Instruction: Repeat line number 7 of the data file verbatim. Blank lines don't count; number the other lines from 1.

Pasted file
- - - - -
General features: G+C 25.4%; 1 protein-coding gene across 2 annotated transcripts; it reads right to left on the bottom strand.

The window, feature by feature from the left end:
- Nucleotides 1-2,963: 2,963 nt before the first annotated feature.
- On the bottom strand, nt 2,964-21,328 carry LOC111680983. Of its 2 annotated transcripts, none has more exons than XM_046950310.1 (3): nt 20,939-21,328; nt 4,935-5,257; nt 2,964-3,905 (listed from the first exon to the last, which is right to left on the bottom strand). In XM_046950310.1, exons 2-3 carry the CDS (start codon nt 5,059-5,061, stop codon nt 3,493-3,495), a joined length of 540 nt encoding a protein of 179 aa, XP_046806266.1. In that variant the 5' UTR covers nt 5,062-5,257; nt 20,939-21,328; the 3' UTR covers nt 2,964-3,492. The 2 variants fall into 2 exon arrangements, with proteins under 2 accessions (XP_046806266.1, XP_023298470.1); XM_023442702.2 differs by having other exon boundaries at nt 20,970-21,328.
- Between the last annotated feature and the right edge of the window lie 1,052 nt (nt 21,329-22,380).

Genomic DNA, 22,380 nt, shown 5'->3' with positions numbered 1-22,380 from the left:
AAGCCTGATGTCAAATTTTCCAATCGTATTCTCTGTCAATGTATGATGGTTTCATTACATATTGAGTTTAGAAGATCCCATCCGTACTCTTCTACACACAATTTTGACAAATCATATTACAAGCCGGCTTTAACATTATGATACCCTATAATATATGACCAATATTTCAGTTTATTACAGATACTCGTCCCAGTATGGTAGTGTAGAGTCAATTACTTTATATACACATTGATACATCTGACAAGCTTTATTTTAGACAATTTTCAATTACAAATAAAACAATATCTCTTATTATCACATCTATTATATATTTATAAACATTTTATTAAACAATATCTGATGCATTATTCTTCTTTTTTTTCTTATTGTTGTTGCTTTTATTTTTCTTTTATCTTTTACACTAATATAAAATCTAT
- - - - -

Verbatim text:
AAGCCTGATGTCAAATTTTCCAATCGTATTCTCTGTCAATGTATGATGGTTTCATTACATATTGAGTTTAGAAGATCCCATCCGTACTCTTCTACACACAATTTTGACAAATCATATTACAAGCCGGCTTTAACATTATGATACCCTATAATATATGACCAATATTTCAGTTTATTACAGATACTCGTCCCAGTATGGTAGTGTAGAGTCAATTACTTTATATACACATTGATACATCTGACAAGCTTTATTTTAGACAATTTTCAATTACAAATAAAACAATATCTCTTATTATCACATCTATTATATATTTATAAACATTTTATTAAACAATATCTGATGCATTATTCTTCTTTTTTTTCTTATTGTTGTTGCTTTTATTTTTCTTTTATCTTTTACACTAATATAAAATCTAT